AB 1276, Single-use food accessories and service ware. Assembly Member Carillo. (D-Los Angeles). SUPPORT. SIGNED INTO LAW 10/5/2021.

This bill would prohibit a food facility or a third-party food delivery platform, as defined, from providing any single-use food accessories, as defined, to a consumer unless requested by the consumer, as provided. The bill would authorize a food facility to ask a drive-through consumer if the consumer wants a single-use food accessory in specified circumstances. The bill would require a third-party food delivery platform to provide each of its ready-to-eat food vendors with the option to customize the vendor’s menu, on the online food-ordering platform, regarding the availability of single-use food accessories, as provided. The bill would exclude from these requirements correctional institutions, health care facilities, residential care facilities, and public and private school cafeterias. This bill would require a city, county, or city and county, on or before June 1, 2022, to authorize an enforcement agency to enforce these requirements.

AB 1311, Recycling: beverage containers. Assembly Member Wood (D-Mendocino). SUPPORT. SIGNED INTO LAW 10/5/2021.

The California Beverage Container Recycling and Litter Reduction Act, which is administered by the Department of Resources Recycling and Recovery, is established to promote beverage container recycling and provides for the payment, collection, and distribution of certain payments and fees based on minimum refund values established for beverage containers. This bill would apply the above-specified provisions applicable to reverse vending machines to bag drop recycling centers, defined to mean a recycling location operated by a recycling center at which consumers can drop off bagged empty beverage containers for redemption. The bill would require a bag drop recycling center to pay the refund value for beverage containers within a reasonable period of time, not to exceed 3 business days. Because a violation of this requirement would be a crime under the act, the bill would impose a state-mandated local program. The bill would require, on or before July 1, 2022, the department to develop and implement a process pursuant to which a certified recycling center can annually apply to the department for authorization to operate on an alternative schedule, as specified. The bill would provide that, until July 1, 2022, a certified recycling center or location that is not a reverse vending machine or a bag drop recycling center is additionally “open for business” if the certified recycling center or location receives written authorization from the department to operate pursuant to an appointment system during the hours of operation and the certified recycling center or location meets specified requirements.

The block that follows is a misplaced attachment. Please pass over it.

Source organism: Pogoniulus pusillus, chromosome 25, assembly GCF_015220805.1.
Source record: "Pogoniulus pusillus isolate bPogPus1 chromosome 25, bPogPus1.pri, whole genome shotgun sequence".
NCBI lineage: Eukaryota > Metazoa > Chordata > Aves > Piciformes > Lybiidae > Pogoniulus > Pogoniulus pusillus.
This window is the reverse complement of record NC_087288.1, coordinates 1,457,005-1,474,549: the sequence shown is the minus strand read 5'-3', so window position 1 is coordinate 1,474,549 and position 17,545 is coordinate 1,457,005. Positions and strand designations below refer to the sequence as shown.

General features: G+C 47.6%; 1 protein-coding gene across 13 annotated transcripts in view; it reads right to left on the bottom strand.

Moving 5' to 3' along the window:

• Current Status:

    • SIGNED INTO LAW 10/5/2021.

AJR-4, Basel Convention: ratification. Assembly Member Garcia (D-Downey). SUPPORT. SIGNED INTO LAW 7/15/2021

The Basel Convention on the Control of Transboundary Movements of Hazardous Wastes and Their Disposal (1989) was signed but never ratified by the United States. Since China banned the import of plastic waste, much of the plastic waste collected for recycling in the United States is sent to mismanaged, highly polluting recycling operations in south and southeast Asia, where it is often dumped and burned rather than recycled safely. The Basel Convention has recently sought to address this problem and has become a vital instrument in the war against global plastic waste pollution when, in May 2019, it was amended to include mixed and contaminated plastic waste shipments within its control procedure. This measure would declare California to be in favor of the United States’ ratification of the Basel Convention at the earliest opportunity and would request the Biden Administration to accomplish this ratification as a matter of urgency.

SB 343, Environmental advertising: recycling symbol. Senator Allen (D-Los Angeles). SUPPORT. SIGNED INTO LAW 10/5/2021.

This bill would further declare that it is the public policy of the state that claims related to the recyclability of a product or packaging be truthful and that consumers deserve accurate and useful information related to how to properly handle the end of life of a product or packaging. This bill would require the Department of Resources Recycling and Recovery, on or before January 1, 2024, in order to provide information to the public to evaluate whether a product or packaging is recyclable in the state and is of material types and forms that routinely become feedstock used in the production of new products and packaging, to update specified regulations to require disposal facility operators, among other operations and facilities, to provide information to the department regarding how material processed by the operations and facilities was collected and what material types and forms are actively recovered, and not considered contaminants, by the operation or facility. This bill would prohibit a person from offering for sale, selling, distributing, or importing into the state any product or packaging for which a deceptive or misleading claim about the recyclability of the product or packaging is made. The bill would provide that a product or packaging that displays a chasing arrows symbol, among other symbols, statements, or directions, except as specified, is deemed to be a deceptive or misleading claim unless the product or packaging is considered recyclable pursuant to statewide recyclability criteria and is of a material type and form that routinely becomes feedstock used in the production of new products or packaging, as provided.